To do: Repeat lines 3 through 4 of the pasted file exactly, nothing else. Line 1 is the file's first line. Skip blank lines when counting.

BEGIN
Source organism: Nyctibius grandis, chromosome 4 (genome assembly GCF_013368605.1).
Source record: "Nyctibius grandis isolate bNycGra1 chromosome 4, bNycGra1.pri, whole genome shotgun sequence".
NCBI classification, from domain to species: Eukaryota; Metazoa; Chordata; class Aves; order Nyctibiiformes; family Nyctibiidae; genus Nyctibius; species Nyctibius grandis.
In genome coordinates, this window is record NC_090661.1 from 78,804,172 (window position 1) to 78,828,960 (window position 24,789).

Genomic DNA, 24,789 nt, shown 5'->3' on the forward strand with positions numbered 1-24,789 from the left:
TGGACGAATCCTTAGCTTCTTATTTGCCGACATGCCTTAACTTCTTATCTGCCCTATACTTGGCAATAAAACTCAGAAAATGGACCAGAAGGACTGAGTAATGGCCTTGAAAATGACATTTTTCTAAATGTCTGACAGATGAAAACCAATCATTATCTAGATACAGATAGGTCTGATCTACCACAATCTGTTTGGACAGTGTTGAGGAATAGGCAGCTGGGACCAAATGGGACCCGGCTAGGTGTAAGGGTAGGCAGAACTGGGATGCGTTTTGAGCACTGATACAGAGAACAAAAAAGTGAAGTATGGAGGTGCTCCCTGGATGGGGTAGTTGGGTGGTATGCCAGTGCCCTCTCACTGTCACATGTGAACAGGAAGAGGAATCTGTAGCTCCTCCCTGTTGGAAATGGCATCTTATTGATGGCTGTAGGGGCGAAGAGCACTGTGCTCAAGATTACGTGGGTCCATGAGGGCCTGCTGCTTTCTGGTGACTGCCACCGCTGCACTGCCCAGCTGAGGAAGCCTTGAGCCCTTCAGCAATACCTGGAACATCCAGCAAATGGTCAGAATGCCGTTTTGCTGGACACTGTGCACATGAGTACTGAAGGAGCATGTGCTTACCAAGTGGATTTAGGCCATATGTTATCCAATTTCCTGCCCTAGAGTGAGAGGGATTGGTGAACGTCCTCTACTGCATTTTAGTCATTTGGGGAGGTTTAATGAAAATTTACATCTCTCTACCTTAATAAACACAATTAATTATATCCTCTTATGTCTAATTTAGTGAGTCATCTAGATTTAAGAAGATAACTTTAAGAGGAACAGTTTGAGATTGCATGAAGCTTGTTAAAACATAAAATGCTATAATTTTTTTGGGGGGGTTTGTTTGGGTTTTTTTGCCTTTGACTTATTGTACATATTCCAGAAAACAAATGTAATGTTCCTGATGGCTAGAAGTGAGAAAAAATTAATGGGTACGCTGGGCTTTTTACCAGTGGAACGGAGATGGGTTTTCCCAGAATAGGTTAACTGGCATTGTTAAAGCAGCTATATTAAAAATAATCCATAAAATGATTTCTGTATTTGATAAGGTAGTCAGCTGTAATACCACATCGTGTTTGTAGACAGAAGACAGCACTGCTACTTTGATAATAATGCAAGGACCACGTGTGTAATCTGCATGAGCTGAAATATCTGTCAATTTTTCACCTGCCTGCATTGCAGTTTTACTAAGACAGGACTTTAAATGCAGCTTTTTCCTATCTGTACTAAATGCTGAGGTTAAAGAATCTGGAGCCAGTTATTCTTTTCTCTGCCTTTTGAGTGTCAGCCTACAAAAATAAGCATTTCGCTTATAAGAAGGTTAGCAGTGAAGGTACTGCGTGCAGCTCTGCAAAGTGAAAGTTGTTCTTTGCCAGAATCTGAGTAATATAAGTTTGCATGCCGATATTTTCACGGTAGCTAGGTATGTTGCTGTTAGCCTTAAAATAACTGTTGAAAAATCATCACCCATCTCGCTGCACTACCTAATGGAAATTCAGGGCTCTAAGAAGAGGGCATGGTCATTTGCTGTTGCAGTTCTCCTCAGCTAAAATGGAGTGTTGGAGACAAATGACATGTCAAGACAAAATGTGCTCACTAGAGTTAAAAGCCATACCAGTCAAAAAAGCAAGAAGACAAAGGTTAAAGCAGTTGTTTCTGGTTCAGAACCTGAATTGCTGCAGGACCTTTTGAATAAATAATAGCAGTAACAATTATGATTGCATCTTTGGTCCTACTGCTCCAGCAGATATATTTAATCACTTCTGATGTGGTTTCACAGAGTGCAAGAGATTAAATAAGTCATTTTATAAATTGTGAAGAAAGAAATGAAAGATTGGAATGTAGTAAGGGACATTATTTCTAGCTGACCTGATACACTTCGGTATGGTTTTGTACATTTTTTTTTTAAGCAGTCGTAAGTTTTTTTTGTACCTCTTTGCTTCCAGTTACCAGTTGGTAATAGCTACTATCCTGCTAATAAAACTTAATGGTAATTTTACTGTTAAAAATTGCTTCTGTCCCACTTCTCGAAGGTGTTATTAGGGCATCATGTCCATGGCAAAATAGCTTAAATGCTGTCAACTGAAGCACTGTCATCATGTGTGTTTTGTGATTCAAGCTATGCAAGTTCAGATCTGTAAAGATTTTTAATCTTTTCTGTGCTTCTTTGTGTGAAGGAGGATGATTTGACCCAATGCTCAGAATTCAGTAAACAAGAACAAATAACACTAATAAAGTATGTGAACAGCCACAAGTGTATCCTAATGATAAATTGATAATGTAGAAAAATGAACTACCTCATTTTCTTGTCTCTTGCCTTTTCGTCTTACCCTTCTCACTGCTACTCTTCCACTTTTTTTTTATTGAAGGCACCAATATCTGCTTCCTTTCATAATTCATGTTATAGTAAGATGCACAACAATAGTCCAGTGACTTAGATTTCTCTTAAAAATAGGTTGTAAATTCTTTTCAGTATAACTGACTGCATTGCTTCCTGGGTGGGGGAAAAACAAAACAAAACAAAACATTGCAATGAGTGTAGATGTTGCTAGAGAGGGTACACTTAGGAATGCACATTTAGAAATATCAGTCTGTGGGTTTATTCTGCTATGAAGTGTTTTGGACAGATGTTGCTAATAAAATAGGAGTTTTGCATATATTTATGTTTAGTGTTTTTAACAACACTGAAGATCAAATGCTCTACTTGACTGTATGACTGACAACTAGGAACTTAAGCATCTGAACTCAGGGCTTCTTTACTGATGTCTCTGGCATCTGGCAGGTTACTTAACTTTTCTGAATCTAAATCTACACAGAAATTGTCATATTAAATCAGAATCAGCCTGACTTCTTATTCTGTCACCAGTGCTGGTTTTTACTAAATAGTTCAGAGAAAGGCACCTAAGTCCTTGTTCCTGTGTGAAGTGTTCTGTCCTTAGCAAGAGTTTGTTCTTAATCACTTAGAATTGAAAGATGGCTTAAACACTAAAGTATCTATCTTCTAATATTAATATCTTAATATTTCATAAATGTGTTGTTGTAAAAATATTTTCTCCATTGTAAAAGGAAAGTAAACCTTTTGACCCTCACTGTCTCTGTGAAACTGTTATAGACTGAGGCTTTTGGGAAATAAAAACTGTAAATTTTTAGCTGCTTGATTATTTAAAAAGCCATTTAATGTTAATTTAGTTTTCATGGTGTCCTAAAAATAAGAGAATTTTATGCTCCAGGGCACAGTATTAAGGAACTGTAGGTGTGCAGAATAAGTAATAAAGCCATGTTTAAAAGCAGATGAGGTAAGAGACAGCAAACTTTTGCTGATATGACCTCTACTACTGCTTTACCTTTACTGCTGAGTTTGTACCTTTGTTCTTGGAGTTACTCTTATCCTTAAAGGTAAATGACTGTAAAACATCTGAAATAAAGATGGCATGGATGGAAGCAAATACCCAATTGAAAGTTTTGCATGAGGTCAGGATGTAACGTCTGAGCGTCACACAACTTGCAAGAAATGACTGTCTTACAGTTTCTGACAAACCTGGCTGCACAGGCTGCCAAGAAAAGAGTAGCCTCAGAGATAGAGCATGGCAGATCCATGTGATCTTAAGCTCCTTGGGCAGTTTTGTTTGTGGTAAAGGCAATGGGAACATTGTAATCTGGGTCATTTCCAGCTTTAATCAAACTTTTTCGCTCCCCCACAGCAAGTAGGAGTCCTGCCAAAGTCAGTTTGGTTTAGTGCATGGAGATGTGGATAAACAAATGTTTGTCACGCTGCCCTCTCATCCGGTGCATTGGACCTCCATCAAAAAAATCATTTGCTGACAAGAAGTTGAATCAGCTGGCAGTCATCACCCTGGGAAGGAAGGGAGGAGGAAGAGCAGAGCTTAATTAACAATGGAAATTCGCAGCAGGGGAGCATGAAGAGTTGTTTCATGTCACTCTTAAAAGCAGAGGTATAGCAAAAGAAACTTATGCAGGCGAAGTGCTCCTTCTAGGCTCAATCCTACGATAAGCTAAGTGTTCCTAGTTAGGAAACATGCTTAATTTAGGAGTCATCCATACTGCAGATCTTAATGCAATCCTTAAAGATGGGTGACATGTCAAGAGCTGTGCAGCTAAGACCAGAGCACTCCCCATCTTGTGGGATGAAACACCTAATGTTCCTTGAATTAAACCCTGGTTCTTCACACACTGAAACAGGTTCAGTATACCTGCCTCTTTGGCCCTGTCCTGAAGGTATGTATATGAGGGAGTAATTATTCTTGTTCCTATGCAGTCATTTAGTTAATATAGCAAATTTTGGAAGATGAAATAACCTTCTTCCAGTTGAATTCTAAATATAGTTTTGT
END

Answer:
NCBI classification, from domain to species: Eukaryota; Metazoa; Chordata; class Aves; order Nyctibiiformes; family Nyctibiidae; genus Nyctibius; species Nyctibius grandis.
In genome coordinates, this window is record NC_090661.1 from 78,804,172 (window position 1) to 78,828,960 (window position 24,789).